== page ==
ForesightNews world briefing: upcoming events 30 July to 3 August
Following the announcement last week that Spanish unemployment has risen to 24.6% and an IMF report warning that the country’s recession would last until 2014, Madrid releases its second quarter GDP figures. Poor results will likely fuel rumours that Spain is preparing to request a full IMF/EU bailout once the European Stability Mechanism is operational.
Brazilian President Dilma Rousseff hosts an extraordinary summit for MERCOSUR heads of state in Brasilia on Tuesday. Venezuelan President Hugo Chavez has been invited to attend as the leaders of Argentina, Brazil and Uruguay are expected to formally approve Venezuela’s membership in the regional trading bloc. MERCOSUR’s fourth member, Paraguay, had previously blocked Venezuelan accession, but with Paraguay suspended until April due to the impeachment of President Fernando Lugo on 22 June, the path has been cleared for Venezuela to join.
At the African Union summit earlier this month, leaders agreed to set a 31 July deadline for the formation of a national unity government in Mali. Mali has been in political limbo since President Amadou Tourmani Toure was overthrown in a military coup on 21 March, but interim Prime Minister Cheick Modibo Diarra has already said he won’t resign, despite criticism that he has failed to tackle Islamic extremists in the country’s north.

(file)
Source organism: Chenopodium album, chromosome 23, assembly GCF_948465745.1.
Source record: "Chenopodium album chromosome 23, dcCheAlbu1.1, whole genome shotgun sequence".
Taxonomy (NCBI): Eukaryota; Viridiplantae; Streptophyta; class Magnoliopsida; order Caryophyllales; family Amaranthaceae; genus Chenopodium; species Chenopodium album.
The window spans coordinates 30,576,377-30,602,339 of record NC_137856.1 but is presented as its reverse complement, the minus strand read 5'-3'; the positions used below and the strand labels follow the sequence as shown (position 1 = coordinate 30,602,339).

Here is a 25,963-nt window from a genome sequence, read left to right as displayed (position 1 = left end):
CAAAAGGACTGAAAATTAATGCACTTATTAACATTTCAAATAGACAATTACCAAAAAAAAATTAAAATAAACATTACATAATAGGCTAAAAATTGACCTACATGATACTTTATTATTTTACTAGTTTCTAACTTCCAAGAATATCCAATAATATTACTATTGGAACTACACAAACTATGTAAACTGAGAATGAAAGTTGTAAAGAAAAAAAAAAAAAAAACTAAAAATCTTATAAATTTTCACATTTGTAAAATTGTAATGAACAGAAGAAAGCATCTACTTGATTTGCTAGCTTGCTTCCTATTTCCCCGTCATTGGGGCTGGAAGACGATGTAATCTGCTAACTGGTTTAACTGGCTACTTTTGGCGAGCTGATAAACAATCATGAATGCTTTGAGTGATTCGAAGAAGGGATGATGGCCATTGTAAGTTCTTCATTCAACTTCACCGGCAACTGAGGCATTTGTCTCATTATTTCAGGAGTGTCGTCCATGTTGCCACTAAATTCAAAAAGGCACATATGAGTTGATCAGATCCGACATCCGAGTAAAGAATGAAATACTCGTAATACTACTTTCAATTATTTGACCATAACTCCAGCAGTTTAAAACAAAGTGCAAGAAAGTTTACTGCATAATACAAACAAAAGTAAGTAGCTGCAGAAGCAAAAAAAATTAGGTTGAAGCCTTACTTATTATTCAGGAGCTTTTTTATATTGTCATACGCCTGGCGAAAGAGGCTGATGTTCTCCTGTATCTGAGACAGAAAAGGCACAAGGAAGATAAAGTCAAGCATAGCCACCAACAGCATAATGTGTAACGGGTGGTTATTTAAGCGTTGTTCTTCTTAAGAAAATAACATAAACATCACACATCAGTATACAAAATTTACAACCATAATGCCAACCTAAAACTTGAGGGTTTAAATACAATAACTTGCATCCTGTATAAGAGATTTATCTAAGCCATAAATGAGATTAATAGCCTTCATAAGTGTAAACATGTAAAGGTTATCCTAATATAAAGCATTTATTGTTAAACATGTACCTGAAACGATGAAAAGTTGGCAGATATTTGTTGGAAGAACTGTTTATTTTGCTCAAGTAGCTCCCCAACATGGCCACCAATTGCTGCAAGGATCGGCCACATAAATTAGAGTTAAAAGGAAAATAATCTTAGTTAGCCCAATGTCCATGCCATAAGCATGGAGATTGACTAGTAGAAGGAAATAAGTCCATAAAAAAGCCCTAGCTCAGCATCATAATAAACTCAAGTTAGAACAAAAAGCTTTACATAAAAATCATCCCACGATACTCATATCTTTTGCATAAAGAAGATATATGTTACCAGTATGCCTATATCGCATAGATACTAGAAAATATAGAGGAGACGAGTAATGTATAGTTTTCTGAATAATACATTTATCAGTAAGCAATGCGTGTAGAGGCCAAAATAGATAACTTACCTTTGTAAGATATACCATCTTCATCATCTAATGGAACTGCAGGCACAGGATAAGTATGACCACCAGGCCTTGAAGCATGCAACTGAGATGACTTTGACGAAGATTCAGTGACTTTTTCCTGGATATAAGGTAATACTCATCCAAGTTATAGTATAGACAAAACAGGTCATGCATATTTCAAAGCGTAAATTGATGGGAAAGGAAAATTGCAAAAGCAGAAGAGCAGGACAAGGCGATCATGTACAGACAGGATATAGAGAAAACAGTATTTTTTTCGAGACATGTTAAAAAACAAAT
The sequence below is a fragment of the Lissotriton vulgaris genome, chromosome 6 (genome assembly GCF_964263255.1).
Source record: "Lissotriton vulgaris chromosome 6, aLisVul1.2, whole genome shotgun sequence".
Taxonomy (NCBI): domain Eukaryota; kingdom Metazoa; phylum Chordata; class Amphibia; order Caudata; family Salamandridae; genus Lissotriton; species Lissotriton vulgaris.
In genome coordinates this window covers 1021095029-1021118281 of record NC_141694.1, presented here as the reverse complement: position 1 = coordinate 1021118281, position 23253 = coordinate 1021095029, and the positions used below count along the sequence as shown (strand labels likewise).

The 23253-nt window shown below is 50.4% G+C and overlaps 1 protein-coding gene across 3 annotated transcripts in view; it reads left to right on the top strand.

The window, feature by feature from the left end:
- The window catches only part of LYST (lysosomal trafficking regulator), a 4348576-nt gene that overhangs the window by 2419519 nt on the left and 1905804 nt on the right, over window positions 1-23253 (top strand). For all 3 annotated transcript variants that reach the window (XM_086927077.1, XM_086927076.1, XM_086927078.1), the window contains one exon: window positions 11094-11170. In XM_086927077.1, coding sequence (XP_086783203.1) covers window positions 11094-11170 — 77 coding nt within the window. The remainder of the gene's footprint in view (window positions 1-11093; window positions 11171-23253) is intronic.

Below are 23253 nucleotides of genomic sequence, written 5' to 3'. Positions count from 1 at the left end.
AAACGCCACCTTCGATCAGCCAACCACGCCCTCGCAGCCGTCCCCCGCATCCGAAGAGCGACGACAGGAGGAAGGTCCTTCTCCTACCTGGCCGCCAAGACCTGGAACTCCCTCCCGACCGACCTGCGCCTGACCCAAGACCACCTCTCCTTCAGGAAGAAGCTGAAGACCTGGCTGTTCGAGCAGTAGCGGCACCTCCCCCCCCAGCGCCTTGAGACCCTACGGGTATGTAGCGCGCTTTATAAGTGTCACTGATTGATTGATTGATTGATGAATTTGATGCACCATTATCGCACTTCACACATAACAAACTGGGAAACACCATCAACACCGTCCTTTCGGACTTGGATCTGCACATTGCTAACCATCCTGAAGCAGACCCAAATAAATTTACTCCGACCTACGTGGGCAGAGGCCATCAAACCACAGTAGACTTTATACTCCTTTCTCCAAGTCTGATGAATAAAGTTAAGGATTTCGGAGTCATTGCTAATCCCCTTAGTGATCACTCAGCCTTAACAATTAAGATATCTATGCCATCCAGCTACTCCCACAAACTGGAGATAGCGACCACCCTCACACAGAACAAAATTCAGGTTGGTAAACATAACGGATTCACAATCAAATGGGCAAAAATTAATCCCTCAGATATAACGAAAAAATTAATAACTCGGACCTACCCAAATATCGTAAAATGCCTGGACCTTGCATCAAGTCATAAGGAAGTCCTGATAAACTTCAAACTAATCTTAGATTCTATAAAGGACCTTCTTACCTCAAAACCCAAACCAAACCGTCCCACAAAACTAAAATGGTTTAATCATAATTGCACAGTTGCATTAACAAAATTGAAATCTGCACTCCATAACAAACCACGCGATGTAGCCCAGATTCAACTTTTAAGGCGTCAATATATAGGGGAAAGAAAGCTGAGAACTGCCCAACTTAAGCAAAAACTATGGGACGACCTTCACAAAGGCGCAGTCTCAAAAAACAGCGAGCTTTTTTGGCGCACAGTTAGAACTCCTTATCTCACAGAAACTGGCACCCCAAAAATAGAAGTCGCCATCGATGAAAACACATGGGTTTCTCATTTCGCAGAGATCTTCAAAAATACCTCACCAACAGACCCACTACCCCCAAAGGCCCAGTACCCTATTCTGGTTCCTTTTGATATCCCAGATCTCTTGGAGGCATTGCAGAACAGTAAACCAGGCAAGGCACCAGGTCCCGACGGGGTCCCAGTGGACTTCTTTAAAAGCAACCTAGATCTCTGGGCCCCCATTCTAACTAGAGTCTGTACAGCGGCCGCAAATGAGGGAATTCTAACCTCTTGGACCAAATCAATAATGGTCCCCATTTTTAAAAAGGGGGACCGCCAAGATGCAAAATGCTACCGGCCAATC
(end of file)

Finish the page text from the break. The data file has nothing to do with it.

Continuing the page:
Wednesday marks Army Day, a national holiday in Syria celebrating the end of French control over the Syrian armed forces and the creation of the Syrian Army under President Shukri al Quwatli in 1945. The holiday comes amid (at time of writing) a continuing battle between regime and rebel forces in the second city of Aleppo, while international diplomats have expressed fears that a massacre is about to take place.
Syria in general and Aleppo in particular are likely to top the agenda when Russian President Vladimir Putin visits London on Thursday to meet with Prime Minister David Cameron (and to check out some Olympic events, too, of course). While Russian Foreign Minister Sergei Lavrov warned on Friday that a ‘tragedy was looming’ in Aleppo, Moscow’s stance on Syria didn’t appear to soften much, as Lavrov also said it was ‘unrealistic’ to expect the Assad regime to stand by as rebels occupied its cities.
UN Security Council resolution 2046 (2012), adopted on 2 May, sets Thursday as the deadline for the conclusion of negotiations between Sudan and South Sudan under the auspices of the African Union High Level Panel (AUHIP). Khartoum and Juba were given three months to resume and wrap up discussions on oil payments, residency statuses, border claims and the status of Abyei, but spent most of that period cancelling meetings and trading blame over border skirmishes; they did finally resume negotiations on 26 July in a bid to avoid UN sanctions.
The latest US unemployment figures are out on Friday, with forecasters expecting them to show that slow economic growth has held unemployment around 8%. As the presidential election edges nearer, Barack Obama will be hoping for good news to help boost his ratings, while Mitt Romney will be hoping for something he can use to detract attention from his embarrassing comments during his visit to London last week.
The Republic of Congo holds the second round of its parliamentary elections on Sunday, following first round voting on 15 July, but the rest of the world is likely to be a bit too distracted to see who wins the remaining 66 seats.
That’s because Friday is also the day of the men’s 100m finals at the Olympic Games, when everyone will be waiting to see whether Jamaican sprinter Usain Bolt can overcome injury problems and defend his Olympic title – and perhaps even beat his own record – against training partner Yohan Blake.